Climate Change Policy in Japan

Climate Change Policy in Japan : From the 1980's to 2015

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Description

Amidst growing environmental concerns worldwide, Japan is seen as particularly vulnerable to the effects of a changing climate, with a large coastal population and frequent extreme weather events. This book analyses Japan's response to the climate change problem from the late 1980s up to the present day, assessing how the Japanese government's policy making process has developed over time. From the early days of climate change policy in Japan, through the United Nations Framework Convention on Climate Change conferences and Kyoto protocol, right up to the 2015 negotiations, the book analyses the environmental, economic and political factors that have shaped policy. As the 2015 Conference of the Parties to the United Nations Framework Convention on Climate Change projects forward beyond 2020, the book concludes by analysing how Japan has placed itself in the global climate change debate and how the country might and should respond to the problem in the future, based on the findings from accumulated history. This is the first book to explore Japan's climate change policy over three decades and will be of interest to students and scholars of Japanese Studies, comparative politics and climate change policy.show more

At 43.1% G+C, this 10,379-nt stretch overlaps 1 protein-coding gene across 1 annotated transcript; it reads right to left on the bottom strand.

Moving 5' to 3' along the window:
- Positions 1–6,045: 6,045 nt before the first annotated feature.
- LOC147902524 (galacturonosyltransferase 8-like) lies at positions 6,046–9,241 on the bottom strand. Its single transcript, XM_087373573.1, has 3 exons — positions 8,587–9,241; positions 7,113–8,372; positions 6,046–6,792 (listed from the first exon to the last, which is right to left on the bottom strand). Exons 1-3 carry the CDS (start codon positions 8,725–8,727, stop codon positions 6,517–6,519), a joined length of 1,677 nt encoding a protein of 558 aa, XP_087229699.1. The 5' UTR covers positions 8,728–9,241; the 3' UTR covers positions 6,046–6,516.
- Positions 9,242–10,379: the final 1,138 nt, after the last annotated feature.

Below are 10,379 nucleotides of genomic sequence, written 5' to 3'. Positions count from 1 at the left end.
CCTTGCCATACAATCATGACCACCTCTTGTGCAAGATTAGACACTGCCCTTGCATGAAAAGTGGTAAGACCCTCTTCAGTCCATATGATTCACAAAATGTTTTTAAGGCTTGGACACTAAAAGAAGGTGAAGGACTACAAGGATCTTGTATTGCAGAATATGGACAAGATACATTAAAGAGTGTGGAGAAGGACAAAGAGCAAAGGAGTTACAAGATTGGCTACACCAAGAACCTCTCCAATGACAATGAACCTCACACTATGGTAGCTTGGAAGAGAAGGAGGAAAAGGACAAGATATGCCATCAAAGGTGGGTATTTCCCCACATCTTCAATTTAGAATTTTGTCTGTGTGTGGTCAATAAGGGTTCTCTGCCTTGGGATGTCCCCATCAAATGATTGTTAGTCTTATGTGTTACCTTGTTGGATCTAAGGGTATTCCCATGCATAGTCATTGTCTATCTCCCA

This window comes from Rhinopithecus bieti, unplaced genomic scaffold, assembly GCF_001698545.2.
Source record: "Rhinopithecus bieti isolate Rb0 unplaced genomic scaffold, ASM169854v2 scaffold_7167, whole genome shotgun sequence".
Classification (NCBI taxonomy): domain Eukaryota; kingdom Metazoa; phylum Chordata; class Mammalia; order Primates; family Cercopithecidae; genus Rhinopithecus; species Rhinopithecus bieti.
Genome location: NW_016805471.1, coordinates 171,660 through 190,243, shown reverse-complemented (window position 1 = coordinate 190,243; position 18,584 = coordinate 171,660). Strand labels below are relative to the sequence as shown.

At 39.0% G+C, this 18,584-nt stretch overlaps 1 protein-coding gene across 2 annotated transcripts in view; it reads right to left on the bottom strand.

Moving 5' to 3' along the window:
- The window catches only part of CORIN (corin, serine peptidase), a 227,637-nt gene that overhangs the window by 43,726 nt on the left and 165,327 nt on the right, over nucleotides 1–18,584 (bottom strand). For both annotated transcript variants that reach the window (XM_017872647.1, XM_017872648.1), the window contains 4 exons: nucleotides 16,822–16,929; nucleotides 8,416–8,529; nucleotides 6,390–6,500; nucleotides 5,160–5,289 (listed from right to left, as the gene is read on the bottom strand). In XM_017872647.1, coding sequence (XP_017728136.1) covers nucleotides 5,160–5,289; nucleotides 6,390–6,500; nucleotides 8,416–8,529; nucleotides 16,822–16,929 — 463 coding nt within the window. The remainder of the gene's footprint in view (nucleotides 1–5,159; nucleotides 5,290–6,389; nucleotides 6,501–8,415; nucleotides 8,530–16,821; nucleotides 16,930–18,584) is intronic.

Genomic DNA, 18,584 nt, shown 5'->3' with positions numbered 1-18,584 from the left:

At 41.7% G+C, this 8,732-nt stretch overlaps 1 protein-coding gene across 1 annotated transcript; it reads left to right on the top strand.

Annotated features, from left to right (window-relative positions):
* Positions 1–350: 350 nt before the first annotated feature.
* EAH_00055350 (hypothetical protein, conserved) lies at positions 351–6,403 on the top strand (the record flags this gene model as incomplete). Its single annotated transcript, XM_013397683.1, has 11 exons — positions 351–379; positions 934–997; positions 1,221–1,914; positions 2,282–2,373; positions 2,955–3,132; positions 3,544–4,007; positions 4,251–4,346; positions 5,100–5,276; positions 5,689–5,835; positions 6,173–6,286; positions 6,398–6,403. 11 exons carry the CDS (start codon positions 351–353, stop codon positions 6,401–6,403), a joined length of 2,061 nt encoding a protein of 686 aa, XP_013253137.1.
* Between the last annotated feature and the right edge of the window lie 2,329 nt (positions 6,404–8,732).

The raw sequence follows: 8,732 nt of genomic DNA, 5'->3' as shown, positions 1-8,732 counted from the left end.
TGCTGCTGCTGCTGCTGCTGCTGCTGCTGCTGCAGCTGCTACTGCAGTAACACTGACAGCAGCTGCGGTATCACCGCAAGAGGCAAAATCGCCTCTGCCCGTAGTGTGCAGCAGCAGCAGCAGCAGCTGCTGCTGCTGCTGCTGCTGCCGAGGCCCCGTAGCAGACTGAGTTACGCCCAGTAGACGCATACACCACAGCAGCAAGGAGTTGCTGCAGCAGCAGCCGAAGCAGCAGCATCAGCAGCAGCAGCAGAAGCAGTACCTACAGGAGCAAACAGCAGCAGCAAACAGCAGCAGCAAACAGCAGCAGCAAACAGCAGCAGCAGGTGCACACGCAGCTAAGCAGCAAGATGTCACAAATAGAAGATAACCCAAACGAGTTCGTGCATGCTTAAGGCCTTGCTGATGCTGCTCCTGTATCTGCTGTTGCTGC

Product details

  • Hardback | 218 pages
  • 156 x 234 x 19.05mm | 476.27g
  • Taylor & Francis Ltd
  • ROUTLEDGE
  • London, United Kingdom
  • English
  • 3 black & white illustrations, 7 black & white tables, 3 black & white line drawings
  • 1138838594
  • 9781138838598

About Yasuko Kameyama

Yasuko Kameyama is Deputy Director at the Center for Social and Environmental Systems Research, National Institute for Environmental Studies (NIES), Japanshow more

Table of contents

1. Framing Japan's response to climate change 2. Emergence of the climate change problem and adoption of the UNFCCC (1980S-1994) 3. COP3 and the Kyoto Protocol (1995-2002) 4. Struggling to find the "Post-Kyoto" Regime, 2002-2010 5. The Tohoku earthquake and reconsideration of Japan's energy policies (2011-2015) 6. Conclusion Annex 1: Chronicle of Japan's Climate Change Policyshow more